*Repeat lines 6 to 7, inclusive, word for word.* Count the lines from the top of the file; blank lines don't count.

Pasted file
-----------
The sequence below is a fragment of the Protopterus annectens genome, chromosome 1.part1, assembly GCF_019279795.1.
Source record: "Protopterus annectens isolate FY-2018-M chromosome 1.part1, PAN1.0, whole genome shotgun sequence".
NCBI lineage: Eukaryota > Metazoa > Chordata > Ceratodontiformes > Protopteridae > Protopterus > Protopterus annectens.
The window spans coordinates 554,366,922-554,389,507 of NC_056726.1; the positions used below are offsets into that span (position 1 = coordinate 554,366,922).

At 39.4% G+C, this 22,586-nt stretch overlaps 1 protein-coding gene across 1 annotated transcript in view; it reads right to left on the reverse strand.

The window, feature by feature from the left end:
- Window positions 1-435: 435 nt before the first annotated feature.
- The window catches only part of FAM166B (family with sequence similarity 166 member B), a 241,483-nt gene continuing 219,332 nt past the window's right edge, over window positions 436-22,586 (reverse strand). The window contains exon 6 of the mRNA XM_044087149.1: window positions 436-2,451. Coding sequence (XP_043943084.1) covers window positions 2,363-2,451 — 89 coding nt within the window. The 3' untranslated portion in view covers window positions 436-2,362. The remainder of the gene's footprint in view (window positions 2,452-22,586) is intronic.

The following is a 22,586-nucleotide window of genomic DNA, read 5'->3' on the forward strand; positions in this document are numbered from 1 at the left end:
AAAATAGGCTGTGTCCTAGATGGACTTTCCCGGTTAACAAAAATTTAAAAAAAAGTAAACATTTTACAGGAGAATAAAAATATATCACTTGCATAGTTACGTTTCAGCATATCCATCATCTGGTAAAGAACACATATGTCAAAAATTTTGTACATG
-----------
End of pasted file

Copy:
The window, feature by feature from the left end:
- Window positions 1-435: 435 nt before the first annotated feature.